Socialism and the Vampire: Comrades, Capitalists, and Bloodsuckers

Vampire fiction as class allegory predates Dracula. In May 1897 Constable and Co published a limited print run of a new novel by a London-based Irish theatre manager and occasional author named Bram Stoker.  Stoker had enjoyed moderate critical recognition with a series of overly-sentimental pot-boilers and ghoulish short stories over the course of the[…]

The Irish Revolution and the Birth of Dáil Éireann

January marked the 100th anniversary of Dáil Éireann, Ireland’s Parliament. This month marks the 100th anniversary of Dáil Éireann, Ireland’s Parliament. Amid the better-known events of a century ago that led to Ireland’s independence from its union with Britain, such as the Easter Rising or the island’s partition with the Anglo-Irish Treaty, the significance of[…]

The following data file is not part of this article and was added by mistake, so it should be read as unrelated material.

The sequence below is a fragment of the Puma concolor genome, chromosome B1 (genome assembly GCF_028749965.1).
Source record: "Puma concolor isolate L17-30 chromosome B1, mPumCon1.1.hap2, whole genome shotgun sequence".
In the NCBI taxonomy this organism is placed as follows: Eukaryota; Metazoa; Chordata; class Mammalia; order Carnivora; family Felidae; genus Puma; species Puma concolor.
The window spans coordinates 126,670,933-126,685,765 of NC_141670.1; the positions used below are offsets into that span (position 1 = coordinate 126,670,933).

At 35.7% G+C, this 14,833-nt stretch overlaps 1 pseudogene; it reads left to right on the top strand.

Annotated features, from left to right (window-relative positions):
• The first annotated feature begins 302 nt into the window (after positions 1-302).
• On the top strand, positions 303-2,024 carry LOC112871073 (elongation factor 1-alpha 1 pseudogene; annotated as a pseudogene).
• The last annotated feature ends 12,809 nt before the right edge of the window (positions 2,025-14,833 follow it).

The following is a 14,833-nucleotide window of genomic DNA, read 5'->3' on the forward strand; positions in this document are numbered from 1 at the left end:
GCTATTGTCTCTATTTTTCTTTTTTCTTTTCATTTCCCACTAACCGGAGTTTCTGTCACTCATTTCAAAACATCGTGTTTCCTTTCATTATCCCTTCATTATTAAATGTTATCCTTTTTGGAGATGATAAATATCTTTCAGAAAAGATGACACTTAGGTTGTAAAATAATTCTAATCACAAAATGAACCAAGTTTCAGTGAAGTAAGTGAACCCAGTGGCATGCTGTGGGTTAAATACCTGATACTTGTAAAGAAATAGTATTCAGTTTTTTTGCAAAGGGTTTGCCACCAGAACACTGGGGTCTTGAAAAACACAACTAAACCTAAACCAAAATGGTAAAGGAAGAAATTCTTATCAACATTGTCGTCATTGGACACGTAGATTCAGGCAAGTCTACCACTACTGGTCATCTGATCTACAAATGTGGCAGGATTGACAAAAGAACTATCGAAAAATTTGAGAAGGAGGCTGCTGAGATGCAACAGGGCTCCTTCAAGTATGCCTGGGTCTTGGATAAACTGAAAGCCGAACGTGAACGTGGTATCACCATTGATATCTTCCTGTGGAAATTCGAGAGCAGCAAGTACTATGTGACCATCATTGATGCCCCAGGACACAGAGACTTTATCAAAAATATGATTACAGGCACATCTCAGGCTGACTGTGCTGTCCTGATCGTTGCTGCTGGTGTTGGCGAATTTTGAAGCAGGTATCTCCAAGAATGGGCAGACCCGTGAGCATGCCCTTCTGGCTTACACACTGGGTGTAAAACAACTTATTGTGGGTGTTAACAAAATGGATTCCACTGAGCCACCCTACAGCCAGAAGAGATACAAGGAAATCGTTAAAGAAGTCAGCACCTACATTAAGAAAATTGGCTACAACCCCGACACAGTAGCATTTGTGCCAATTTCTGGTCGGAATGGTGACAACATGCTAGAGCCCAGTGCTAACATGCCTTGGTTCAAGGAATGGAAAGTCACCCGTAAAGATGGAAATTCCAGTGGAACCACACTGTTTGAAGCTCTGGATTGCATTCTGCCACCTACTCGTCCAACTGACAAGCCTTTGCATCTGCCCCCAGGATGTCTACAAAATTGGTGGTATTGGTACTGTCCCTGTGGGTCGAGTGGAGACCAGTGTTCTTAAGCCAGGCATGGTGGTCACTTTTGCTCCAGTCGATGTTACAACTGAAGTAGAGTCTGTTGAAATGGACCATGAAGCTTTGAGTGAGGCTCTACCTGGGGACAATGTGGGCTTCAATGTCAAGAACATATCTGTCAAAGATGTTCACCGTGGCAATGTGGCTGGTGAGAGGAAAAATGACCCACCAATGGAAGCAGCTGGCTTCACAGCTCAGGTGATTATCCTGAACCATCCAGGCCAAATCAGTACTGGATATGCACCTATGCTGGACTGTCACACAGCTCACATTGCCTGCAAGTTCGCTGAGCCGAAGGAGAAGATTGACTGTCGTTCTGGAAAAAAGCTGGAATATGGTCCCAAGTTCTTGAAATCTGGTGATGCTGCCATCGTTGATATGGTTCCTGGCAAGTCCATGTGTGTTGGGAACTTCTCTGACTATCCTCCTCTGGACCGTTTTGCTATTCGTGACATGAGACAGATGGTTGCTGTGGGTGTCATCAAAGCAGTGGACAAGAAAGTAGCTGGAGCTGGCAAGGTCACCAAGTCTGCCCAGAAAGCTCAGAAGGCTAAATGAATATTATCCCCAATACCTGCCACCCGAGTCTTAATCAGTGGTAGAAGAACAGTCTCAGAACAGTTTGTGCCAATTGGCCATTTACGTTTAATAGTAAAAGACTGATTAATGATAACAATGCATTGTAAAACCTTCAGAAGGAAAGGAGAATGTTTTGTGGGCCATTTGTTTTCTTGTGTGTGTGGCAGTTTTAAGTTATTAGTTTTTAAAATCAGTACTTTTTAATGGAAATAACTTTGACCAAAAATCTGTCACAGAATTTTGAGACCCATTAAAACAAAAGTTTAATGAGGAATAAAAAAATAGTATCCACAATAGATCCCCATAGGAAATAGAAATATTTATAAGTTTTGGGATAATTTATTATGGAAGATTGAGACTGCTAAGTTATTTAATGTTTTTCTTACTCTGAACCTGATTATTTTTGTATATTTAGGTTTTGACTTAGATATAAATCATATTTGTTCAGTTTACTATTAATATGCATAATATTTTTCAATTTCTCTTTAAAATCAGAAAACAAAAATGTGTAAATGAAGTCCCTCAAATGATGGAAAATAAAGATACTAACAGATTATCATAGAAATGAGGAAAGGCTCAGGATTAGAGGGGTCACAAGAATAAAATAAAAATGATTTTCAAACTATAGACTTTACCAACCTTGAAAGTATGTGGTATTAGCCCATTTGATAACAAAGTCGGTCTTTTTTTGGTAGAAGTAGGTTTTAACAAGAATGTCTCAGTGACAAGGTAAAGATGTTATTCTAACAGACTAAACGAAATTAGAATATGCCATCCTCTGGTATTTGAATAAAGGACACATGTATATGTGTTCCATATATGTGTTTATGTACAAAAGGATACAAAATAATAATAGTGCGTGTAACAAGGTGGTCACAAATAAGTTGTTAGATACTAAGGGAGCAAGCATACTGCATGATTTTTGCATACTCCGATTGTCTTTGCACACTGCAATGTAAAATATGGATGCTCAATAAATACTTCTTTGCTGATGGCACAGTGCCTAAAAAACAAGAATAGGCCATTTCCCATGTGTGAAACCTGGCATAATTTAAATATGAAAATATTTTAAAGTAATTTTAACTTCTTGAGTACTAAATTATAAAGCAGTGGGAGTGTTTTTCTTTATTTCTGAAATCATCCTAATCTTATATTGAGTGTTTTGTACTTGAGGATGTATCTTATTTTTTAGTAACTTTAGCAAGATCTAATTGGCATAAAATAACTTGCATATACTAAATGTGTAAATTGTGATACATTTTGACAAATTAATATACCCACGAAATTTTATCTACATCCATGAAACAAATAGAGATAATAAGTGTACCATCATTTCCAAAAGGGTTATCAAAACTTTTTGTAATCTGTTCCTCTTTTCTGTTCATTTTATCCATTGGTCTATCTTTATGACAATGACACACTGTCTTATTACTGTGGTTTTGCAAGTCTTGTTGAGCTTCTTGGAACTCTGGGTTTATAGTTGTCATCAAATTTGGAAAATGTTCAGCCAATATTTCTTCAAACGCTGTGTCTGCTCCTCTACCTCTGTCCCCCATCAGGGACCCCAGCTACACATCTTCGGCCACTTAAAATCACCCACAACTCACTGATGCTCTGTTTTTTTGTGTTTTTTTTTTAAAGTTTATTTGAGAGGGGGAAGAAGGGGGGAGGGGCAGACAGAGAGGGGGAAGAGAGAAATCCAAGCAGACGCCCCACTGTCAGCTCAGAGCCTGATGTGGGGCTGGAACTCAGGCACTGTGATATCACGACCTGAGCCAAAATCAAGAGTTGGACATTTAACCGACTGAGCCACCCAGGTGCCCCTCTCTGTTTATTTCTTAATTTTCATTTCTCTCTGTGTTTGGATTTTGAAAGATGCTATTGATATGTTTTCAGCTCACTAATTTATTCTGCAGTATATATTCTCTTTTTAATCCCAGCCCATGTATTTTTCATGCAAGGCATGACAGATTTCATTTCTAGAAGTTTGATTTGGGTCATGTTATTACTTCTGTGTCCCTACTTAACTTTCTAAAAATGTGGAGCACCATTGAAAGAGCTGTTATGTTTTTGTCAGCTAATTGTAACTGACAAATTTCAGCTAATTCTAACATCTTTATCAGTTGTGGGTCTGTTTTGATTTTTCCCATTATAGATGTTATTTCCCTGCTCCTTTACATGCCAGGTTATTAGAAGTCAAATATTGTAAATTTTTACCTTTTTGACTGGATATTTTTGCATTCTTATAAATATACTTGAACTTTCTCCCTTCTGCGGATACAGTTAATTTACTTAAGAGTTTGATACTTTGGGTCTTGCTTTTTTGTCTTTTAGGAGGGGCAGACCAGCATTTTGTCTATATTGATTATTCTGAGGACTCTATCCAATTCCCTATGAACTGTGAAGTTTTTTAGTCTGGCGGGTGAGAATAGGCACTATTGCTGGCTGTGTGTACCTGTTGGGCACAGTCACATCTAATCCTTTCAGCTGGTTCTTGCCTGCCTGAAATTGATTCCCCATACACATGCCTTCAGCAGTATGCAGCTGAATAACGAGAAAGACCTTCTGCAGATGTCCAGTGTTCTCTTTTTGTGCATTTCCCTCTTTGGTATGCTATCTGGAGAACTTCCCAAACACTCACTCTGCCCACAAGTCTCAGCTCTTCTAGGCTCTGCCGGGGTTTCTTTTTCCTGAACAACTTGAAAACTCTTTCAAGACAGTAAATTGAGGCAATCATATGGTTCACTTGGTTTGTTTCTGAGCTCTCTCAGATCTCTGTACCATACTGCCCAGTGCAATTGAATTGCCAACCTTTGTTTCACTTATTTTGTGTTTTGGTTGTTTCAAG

Liberty and Property: The Levellers and Locke

The turmoil of the English Civil War in the 1640s and 1650s generated political and institutional upheaval, and stimulated radical thinking about politics. By Dr. Murray N. Rothbard Since the Civil War was fought over religion and politics, much of the new thinking was grounded in, or inspired by, religious principles and visions. Thus, as[…]

George Winstanley’s True Levellers, or Diggers, in Early Modern England

Their original name came from their belief in economic equality. Introduction The Diggers were a group of Protestant radicals in England, sometimes seen as forerunners of modern anarchism,[1] and also associated with agrarian socialism[2][3] and Georgism. Gerrard Winstanley’s followers were known as True Levellersin 1649 and later became known as Diggers, because of their attempts to farm on common land. Their original name came from their belief in[…]

A Brief History of the Kingdom of Israel before the Assyrian Captivity

Israel was a regional superpower, but unable to retain its independence in the face of Assyrian imperialism. According to the Bible (the only thorough source for this period of Israel), the united kingdom of Solomon was divided after his death in ca.931. His son Rehoboam, we are told, increased the taxes, and provoked a rebellion[…]